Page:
STEP 2: Presentation, initial investigations and referral

Signs and symptoms

The following signs and symptoms should be investigated if they persist for more than 3 weeks, especially if more than one symptom is present:

  • mouth ulcer or mass
  • unexplained tooth mobility and/or nonhealing dental extraction site
  • white or red patches of the oral mucosa – leukoplakia
  • persisting lip ulcers or patches
  • changes in the voice, such as hoarseness
  • persistent sore throat (particularly together with earache) or cough
  • difficulty or pain when swallowing or chewing
  • coughing up blood (including spitting up blood)
  • persistent unexplained neck or parotid lump or sore
  • pain, pressure, unilateral ringing in the ear or hearing loss
  • unilateral paralysis of the muscles in the face
  • unilateral numbness, tingling, pins and needles or formication (feeling of insects crawling on the skin)
  • unilateral blockage of the nose, especially if associated with swelling or other problems with the eyes such as
  • double vision
  • trismus (lockjaw) or reduced jaw opening
  • unexplained weight loss.

Initial investigations may include:

  • structural imaging with ultrasound, CT and/or MRI
  • ultrasound-guided fine-needle aspiration cytology (USgFNAC) of a node, if malignancy is suspected or a neck lump persists or grows (including lumps in the thyroid, salivary gland or lymph node).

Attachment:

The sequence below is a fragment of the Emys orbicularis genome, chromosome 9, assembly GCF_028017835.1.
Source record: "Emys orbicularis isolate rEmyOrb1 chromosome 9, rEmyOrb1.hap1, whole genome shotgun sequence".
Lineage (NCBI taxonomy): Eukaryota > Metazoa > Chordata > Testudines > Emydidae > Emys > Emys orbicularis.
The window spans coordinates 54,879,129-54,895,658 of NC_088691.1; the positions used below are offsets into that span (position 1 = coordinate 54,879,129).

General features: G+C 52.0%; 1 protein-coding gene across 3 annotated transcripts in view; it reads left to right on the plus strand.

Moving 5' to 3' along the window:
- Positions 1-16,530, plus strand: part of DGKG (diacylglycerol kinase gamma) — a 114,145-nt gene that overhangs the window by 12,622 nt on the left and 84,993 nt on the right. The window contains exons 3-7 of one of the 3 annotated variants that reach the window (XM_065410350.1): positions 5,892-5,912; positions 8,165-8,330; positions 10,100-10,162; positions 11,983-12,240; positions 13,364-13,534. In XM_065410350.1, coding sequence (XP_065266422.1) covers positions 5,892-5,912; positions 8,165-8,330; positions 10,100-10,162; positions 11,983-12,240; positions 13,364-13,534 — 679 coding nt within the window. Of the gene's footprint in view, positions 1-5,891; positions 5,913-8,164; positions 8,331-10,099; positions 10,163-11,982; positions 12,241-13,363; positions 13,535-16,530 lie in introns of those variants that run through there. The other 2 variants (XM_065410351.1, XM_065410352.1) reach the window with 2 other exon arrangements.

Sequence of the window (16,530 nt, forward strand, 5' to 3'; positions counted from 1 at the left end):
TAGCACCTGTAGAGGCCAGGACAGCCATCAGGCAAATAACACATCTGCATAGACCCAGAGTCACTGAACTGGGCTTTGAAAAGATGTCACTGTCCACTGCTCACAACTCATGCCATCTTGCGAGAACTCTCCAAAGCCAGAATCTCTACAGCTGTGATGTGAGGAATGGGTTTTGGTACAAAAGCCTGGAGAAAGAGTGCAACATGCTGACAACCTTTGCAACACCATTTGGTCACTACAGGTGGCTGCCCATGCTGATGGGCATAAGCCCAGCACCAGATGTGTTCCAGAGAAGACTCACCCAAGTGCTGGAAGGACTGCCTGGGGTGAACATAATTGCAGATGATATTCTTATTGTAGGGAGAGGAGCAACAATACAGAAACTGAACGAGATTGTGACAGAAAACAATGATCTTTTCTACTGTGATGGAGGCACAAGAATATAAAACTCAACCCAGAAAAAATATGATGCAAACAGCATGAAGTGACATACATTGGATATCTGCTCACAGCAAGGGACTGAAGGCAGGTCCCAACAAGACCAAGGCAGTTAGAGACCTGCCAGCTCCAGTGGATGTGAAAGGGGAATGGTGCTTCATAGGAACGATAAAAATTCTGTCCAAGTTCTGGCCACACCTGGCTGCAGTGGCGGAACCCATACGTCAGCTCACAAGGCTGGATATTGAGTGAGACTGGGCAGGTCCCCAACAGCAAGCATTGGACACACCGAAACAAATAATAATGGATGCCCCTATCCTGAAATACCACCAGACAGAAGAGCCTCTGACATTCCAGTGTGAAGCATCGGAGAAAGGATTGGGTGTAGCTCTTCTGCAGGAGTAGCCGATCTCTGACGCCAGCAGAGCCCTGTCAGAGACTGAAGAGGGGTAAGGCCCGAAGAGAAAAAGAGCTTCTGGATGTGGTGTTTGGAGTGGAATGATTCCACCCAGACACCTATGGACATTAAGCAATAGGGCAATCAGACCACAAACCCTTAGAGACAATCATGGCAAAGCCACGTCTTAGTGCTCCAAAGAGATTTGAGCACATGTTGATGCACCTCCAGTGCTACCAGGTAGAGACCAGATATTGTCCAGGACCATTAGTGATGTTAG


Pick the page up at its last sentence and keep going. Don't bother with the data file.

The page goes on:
Excisional biopsy of potentially malignant lesions should not be undertaken.

Appropriately trained practitioners can consider biopsy of a primary site, but this should not delay referral. Lymph nodes should not have incisional or excisional biopsy without specialist input.

Referral options

At the referral stage, the patient’s GP or other referring doctor should advise the patient about their options for referral, waiting periods, expertise, if there are likely to be out-of-pocket costs and the range of services available. This will enable patients to make an informed choice of specialist and health service.

Patients with head and neck cancer should only be referred to specialists who regularly participate in subspecialty head and neck multidisciplinary meetings. The patient must be informed about the improved outcomes achieved at centres that treat higher numbers of complex head and neck cases.


The GP’s responsibilities include:

  • explaining to the patient and/or carer who they are being referred to and why
  • supporting the patient and/or carer while waiting for specialist appointments
  • informing the patient and/or carer that they can contact Cancer Council on 13 11 20.



Signs and symptoms should be investigated if they persist for more than 3 weeks, especially if more than one symptom is present.

The first specialist appointment should take place within 2 weeks of the initial referral from the general or dental practitioner.